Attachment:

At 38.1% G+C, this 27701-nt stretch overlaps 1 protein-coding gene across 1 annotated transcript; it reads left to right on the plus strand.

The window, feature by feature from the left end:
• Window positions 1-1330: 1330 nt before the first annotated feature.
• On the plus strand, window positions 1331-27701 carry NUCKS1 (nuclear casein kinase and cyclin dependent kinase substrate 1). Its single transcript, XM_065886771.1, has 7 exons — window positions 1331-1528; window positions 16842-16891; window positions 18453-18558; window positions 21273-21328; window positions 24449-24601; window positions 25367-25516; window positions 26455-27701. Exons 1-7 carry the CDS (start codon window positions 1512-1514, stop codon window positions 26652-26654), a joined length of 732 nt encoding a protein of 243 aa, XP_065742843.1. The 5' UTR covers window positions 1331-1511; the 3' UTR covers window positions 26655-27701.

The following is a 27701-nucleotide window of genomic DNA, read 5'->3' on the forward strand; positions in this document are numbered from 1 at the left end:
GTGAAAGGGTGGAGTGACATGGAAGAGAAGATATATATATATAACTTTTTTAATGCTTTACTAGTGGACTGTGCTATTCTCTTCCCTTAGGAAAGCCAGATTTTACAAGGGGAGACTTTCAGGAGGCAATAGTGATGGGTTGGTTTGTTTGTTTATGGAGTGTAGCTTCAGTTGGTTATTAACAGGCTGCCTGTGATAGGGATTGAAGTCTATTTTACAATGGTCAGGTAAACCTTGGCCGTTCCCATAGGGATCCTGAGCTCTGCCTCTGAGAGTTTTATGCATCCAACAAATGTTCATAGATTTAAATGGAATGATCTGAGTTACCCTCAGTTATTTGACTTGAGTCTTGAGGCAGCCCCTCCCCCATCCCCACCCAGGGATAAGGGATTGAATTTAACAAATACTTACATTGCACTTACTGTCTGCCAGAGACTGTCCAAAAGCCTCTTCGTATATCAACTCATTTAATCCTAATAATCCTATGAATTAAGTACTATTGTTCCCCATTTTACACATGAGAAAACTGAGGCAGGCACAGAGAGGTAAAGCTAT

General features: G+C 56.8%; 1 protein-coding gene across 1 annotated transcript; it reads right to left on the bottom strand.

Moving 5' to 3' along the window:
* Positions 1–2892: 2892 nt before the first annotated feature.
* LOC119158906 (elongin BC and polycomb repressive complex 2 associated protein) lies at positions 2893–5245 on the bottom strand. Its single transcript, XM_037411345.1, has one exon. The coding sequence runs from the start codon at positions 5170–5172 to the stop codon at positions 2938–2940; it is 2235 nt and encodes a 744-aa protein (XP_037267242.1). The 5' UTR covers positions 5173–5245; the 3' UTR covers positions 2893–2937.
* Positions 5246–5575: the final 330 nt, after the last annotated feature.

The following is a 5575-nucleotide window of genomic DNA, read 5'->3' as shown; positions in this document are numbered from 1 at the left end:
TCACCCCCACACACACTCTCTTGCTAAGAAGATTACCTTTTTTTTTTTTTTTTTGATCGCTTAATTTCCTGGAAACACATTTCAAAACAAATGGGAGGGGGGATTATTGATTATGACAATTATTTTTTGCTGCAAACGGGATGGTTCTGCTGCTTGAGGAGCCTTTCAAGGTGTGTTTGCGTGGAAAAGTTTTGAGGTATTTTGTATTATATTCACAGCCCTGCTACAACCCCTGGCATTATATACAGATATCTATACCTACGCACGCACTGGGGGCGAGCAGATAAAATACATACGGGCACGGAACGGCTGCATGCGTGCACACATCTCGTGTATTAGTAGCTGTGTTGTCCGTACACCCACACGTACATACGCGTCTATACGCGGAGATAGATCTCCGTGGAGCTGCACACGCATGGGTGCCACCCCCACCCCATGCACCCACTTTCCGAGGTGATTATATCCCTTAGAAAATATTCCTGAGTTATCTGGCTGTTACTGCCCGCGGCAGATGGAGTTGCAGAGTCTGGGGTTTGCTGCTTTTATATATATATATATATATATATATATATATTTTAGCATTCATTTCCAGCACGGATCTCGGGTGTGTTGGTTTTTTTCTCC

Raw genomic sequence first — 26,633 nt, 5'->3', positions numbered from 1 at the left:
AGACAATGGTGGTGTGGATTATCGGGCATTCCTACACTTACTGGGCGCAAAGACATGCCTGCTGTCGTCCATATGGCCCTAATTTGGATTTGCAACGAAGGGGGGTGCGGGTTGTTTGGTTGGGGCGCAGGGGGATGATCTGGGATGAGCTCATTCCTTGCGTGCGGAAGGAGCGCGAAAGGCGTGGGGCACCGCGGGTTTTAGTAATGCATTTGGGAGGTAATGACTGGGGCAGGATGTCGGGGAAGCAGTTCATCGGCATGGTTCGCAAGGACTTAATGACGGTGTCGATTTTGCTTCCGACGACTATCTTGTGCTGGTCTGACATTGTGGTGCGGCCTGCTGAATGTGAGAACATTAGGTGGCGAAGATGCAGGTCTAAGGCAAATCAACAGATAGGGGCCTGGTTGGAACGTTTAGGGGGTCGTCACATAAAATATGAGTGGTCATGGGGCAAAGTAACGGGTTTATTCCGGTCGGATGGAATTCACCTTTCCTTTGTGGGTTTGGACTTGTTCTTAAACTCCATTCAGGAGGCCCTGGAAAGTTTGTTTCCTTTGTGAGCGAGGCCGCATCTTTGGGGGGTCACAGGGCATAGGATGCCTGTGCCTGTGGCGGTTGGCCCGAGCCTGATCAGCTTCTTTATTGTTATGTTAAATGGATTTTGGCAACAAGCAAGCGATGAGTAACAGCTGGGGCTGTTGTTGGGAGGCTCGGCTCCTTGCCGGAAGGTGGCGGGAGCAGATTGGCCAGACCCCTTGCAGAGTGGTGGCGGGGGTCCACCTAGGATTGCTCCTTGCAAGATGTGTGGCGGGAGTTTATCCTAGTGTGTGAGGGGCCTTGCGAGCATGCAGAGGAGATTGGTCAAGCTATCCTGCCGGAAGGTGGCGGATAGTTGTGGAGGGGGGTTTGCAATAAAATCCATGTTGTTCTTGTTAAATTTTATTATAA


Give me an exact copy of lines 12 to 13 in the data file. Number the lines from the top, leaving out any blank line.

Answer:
The following is a 5575-nucleotide window of genomic DNA, read 5'->3' as shown; positions in this document are numbered from 1 at the left end:
TCACCCCCACACACACTCTCTTGCTAAGAAGATTACCTTTTTTTTTTTTTTTTTGATCGCTTAATTTCCTGGAAACACATTTCAAAACAAATGGGAGGGGGGATTATTGATTATGACAATTATTTTTTGCTGCAAACGGGATGGTTCTGCTGCTTGAGGAGCCTTTCAAGGTGTGTTTGCGTGGAAAAGTTTTGAGGTATTTTGTATTATATTCACAGCCCTGCTACAACCCCTGGCATTATATACAGATATCTATACCTACGCACGCACTGGGGGCGAGCAGATAAAATACATACGGGCACGGAACGGCTGCATGCGTGCACACATCTCGTGTATTAGTAGCTGTGTTGTCCGTACACCCACACGTACATACGCGTCTATACGCGGAGATAGATCTCCGTGGAGCTGCACACGCATGGGTGCCACCCCCACCCCATGCACCCACTTTCCGAGGTGATTATATCCCTTAGAAAATATTCCTGAGTTATCTGGCTGTTACTGCCCGCGGCAGATGGAGTTGCAGAGTCTGGGGTTTGCTGCTTTTATATATATATATATATATATATATATATATTTTAGCATTCATTTCCAGCACGGATCTCGGGTGTGTTGGTTTTTTTCTCC